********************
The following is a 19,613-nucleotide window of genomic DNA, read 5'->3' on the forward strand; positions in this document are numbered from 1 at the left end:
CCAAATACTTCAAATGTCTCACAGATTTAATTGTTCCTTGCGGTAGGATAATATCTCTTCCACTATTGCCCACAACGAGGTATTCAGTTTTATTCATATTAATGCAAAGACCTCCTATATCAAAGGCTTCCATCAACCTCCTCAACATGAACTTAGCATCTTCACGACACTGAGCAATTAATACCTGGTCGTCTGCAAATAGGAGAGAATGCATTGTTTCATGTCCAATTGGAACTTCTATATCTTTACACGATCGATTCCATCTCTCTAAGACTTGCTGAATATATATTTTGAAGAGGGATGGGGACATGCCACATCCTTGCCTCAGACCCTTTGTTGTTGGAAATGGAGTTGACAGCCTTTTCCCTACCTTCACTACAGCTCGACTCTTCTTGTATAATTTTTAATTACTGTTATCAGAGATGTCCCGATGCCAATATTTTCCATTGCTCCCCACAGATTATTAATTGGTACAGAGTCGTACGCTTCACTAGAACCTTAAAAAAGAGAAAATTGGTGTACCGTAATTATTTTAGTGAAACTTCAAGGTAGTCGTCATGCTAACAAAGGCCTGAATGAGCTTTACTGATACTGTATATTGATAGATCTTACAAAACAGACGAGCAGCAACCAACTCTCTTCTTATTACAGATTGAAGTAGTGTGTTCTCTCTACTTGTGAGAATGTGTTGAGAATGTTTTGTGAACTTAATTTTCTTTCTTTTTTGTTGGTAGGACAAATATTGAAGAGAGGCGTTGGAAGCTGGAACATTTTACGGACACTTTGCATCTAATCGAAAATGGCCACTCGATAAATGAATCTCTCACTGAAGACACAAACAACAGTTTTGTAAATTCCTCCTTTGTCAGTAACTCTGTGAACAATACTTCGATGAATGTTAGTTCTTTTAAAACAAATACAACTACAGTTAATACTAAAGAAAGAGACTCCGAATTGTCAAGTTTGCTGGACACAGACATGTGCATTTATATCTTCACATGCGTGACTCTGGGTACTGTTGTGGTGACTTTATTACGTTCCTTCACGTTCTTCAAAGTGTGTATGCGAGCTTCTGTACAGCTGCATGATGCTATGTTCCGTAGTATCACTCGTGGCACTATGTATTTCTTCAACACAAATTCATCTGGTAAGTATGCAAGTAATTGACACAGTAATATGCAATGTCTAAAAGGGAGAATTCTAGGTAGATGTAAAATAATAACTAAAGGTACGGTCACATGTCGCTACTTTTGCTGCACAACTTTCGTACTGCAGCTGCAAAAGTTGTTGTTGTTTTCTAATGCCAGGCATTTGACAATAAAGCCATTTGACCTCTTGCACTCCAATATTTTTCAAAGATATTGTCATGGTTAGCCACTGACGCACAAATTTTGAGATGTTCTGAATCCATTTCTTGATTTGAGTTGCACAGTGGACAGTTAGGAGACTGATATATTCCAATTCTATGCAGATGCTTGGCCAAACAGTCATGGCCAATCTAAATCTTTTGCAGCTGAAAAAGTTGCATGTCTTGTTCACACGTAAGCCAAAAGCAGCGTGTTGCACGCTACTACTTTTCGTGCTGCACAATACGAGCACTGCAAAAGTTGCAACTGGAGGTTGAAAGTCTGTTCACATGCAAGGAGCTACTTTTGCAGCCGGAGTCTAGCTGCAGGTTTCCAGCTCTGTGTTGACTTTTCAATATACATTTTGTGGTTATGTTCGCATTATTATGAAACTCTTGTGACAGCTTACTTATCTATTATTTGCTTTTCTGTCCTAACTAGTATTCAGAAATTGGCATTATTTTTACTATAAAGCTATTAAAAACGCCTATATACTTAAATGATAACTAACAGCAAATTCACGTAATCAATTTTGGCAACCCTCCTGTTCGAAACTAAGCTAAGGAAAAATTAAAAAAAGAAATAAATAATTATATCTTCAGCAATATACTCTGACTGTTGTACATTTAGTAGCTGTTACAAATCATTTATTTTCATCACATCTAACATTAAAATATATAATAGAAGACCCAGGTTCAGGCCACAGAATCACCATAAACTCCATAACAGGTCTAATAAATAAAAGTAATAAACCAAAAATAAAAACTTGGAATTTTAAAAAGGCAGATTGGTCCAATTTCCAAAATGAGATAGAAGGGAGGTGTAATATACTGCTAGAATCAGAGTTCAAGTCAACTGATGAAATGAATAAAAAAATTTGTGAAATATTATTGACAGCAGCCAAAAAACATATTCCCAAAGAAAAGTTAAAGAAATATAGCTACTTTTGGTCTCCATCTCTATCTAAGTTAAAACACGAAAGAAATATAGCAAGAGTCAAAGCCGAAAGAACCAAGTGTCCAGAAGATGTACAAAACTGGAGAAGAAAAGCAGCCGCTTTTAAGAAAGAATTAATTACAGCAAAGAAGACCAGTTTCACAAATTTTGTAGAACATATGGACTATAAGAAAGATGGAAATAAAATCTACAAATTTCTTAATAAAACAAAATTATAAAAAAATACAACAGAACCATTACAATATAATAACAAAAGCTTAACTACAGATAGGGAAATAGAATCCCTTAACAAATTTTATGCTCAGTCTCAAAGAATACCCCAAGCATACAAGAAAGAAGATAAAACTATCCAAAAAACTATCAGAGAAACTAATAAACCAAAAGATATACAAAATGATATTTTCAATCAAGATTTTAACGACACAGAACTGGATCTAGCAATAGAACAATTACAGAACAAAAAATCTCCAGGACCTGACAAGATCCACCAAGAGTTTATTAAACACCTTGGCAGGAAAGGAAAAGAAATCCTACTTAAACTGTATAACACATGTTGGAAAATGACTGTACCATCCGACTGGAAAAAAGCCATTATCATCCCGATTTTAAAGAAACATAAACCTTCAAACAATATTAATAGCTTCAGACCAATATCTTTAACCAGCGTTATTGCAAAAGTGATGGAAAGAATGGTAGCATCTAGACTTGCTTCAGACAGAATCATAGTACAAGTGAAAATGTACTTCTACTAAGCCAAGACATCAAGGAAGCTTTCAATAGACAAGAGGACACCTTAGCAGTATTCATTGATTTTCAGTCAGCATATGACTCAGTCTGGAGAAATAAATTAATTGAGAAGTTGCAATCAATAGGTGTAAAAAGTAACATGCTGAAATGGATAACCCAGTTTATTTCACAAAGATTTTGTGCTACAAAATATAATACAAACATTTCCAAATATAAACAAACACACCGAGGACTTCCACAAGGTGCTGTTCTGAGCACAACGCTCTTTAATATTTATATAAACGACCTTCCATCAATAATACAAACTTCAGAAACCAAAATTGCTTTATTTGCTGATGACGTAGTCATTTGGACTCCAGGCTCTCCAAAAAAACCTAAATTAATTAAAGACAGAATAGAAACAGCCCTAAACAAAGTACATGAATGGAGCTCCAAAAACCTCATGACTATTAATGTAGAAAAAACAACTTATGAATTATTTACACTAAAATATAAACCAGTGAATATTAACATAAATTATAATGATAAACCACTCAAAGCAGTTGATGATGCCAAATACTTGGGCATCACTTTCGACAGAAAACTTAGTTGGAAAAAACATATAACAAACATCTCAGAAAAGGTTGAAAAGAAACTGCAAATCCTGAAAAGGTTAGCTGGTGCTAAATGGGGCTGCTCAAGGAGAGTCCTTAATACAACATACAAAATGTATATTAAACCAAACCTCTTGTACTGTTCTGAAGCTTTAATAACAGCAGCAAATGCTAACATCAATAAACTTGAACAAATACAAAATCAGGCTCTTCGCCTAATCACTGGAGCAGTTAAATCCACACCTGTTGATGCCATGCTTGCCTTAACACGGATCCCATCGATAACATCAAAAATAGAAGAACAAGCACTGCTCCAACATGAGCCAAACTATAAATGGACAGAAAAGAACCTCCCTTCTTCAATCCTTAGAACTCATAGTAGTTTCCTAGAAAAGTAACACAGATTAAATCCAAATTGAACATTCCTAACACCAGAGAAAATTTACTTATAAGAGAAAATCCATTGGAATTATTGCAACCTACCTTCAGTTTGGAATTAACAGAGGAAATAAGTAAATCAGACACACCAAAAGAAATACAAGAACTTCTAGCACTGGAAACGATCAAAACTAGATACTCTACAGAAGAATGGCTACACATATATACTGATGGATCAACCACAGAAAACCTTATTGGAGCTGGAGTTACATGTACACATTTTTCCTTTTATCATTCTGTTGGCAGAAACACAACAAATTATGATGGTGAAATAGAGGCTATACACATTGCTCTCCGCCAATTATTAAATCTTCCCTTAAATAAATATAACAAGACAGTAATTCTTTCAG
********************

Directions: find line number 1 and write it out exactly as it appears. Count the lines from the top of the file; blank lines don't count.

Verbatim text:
The following is a 19,613-nucleotide window of genomic DNA, read 5'->3' on the forward strand; positions in this document are numbered from 1 at the left end: